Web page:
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Scaling the Walls: A Look Back at How the Community Broke Into a Closed System

While looking through some old code, I found my first iOS projects that I did while I was a graduate student at the University of Hawaii at Manoa. The earliest of which goes back to November of 2008, which was 4 months or so after the App Store opened its doors (according to Wikipedia). Since then I had developed 3 apps (two ended up in the App Store), the last of which I worked on in 2010.

Whenever I spoke to others about my experience developing iOS apps, I would often complain about how difficult it was. The challenges of learning Objective C, managing memory, little to no support for unit testing, and dealing with threads in order to perform network requests were things early iOS developers needed to overcome. It was even more challenging if you were relatively new to programming (like I was) or hadn’t done much lower level programming. Not to say it was all bad. Knowing how it works under the hood is still valuable even today. That experience has even helped me out in interviews when asked about how I might do things at a lower level.

I knew I wasn’t alone, even as Objective C rose steadily in the TIOBE language ranks starting in mid-2009. John Siracusa of Ars Technica was skeptical in 2005 about Objective C’s future, and wrote a followup in 2010 calling for Apple to create a successor to Objective C that supports automatic memory management. ARC, fully released in 2011, made memory management in Objective C a lot easier, although it did little to appease Siracusa. Siracusa was but one voice among many developers clamoring for better tools and improvements to the runtime.

TIOBE Index from 2002 to 2013, courtesy Wikipedia and TIOBE.

Fast forward to today, where I just started developing iOS applications in earnest again. Apple has made several improvements, like the aforementioned ARC, object literals (no more having to type “[array objectAtIndex:0]”!), and better support for testing from XCode. It’s also easier to get your application on your device (the process on the old developer portal was pretty painful). We may never know if these changes were in response to developers clamoring for them, but they do make developing Cocoa applications easier. Yeah, there’s still the whole verbosity thing, but we can’t have everything, right?

But, the thing that dramatically changed in the past 4 years is the development of 3rd party tools that make development so much easier. The advent of frameworks like Xamarin and PhoneGap make app development easier by letting you develop for multiple platforms using programming languages you’re familiar with. However, the tool that dramatically changed how I approach iOS development now is CocoaPods, a dependency manager for Cocoa projects. If you’re familiar with Ruby on Rails, then you’ll notice that CocoaPods looks a lot like Bundler.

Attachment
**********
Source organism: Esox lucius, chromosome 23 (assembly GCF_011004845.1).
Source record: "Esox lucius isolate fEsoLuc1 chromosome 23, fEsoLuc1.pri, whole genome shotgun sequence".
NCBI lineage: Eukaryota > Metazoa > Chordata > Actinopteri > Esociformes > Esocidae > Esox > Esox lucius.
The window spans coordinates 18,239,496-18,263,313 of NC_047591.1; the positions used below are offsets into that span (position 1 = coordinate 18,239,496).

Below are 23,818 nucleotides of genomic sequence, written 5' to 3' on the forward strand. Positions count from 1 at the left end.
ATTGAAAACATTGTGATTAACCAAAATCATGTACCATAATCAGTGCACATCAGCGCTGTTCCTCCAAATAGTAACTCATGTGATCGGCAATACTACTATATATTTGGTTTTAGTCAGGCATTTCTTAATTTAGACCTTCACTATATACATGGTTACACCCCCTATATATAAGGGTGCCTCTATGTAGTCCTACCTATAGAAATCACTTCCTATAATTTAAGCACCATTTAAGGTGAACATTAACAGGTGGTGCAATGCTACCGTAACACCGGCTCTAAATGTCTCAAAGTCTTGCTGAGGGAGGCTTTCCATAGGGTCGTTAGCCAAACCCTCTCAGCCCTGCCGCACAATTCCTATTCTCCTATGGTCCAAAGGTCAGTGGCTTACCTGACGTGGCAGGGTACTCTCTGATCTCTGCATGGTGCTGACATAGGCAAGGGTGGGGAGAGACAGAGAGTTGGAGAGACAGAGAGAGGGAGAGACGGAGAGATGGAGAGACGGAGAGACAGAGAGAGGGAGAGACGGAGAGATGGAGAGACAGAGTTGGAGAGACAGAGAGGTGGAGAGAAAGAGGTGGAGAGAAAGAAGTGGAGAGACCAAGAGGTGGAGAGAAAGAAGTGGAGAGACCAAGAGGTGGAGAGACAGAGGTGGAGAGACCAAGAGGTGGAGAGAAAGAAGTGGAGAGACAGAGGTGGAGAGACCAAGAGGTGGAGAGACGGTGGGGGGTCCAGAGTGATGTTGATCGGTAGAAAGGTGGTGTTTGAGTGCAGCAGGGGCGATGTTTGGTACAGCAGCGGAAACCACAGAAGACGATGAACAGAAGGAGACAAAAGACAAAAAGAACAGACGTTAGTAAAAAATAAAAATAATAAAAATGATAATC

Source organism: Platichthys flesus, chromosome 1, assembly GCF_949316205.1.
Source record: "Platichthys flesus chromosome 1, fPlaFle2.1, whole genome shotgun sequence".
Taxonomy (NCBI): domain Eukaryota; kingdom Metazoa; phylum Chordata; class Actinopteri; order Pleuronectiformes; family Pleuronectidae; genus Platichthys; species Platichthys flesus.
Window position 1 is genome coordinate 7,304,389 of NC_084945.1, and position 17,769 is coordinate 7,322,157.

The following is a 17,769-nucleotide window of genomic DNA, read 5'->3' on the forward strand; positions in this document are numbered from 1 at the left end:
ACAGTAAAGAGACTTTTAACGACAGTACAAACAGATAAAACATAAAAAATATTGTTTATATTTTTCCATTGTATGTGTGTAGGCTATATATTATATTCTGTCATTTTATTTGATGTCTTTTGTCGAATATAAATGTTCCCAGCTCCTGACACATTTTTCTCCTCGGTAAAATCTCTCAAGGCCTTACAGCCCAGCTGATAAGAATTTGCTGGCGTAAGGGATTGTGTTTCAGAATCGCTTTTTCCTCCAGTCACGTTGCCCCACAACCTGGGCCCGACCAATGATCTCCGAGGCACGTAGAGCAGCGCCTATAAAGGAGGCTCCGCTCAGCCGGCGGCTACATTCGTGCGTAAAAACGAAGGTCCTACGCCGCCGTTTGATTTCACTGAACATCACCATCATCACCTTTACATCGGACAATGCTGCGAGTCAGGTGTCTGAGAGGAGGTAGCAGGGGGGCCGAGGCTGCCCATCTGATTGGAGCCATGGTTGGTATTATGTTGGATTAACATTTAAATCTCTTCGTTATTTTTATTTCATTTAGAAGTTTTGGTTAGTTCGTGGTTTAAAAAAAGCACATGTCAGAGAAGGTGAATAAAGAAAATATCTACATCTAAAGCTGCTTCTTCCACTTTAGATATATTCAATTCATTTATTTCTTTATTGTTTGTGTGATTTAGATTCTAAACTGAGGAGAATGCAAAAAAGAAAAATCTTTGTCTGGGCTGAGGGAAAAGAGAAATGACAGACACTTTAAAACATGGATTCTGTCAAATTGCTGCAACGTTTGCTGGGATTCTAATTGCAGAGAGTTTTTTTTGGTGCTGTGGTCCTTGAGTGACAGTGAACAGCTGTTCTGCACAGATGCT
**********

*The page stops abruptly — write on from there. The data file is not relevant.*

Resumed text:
What CocoaPods brought to Cocoa development is that it makes installing third party packages so much easier. Previously, you’d have to download the package, add it to your project, and then muck with some settings to make sure it’s on your build path. CocoaPods streamlines this process dramatically. Installing a library like AFNetworking (the current go-to library for performing network requests) is as simple as adding it to your Podfile and doing a “pod install”. Having not followed Cocoa development closely these past 4 years, I imagine that CocoaPods was integral in creating the ecosystem we have today.

We know how open source projects live and die by community involvement. Projects like Node.js and Ruby on Rails thrive on the thousands and thousands of developers that contribute code, develop packages, and test out their ideas. It’s relatively rare to see a community develop around a walled garden like Apple and still innovate and contribute. Of course, Apple is still closed and that’s unlikely to change, but the community found a way to get in and make development for fellow developers much easier.

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